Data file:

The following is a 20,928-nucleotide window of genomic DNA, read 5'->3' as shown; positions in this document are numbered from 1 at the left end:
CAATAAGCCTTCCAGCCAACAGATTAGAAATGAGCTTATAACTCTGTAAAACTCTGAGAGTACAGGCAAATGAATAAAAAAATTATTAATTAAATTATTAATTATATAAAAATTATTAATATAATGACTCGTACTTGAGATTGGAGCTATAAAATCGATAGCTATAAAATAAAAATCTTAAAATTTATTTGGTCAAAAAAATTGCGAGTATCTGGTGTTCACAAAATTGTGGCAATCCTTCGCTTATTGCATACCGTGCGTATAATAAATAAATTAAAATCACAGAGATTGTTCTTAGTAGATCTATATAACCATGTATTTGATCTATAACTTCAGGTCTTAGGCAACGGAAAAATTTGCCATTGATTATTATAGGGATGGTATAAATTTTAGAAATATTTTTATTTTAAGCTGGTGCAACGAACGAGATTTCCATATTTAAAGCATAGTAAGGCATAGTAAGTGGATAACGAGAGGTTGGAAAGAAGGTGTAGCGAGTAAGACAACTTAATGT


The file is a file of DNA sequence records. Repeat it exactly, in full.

The following is a 20,928-nucleotide window of genomic DNA, read 5'->3' as shown; positions in this document are numbered from 1 at the left end:
CAATAAGCCTTCCAGCCAACAGATTAGAAATGAGCTTATAACTCTGTAAAACTCTGAGAGTACAGGCAAATGAATAAAAAAATTATTAATTAAATTATTAATTATATAAAAATTATTAATATAATGACTCGTACTTGAGATTGGAGCTATAAAATCGATAGCTATAAAATAAAAATCTTAAAATTTATTTGGTCAAAAAAATTGCGAGTATCTGGTGTTCACAAAATTGTGGCAATCCTTCGCTTATTGCATACCGTGCGTATAATAAATAAATTAAAATCACAGAGATTGTTCTTAGTAGATCTATATAACCATGTATTTGATCTATAACTTCAGGTCTTAGGCAACGGAAAAATTTGCCATTGATTATTATAGGGATGGTATAAATTTTAGAAATATTTTTATTTTAAGCTGGTGCAACGAACGAGATTTCCATATTTAAAGCATAGTAAGGCATAGTAAGTGGATAACGAGAGGTTGGAAAGAAGGTGTAGCGAGTAAGACAACTTAATGT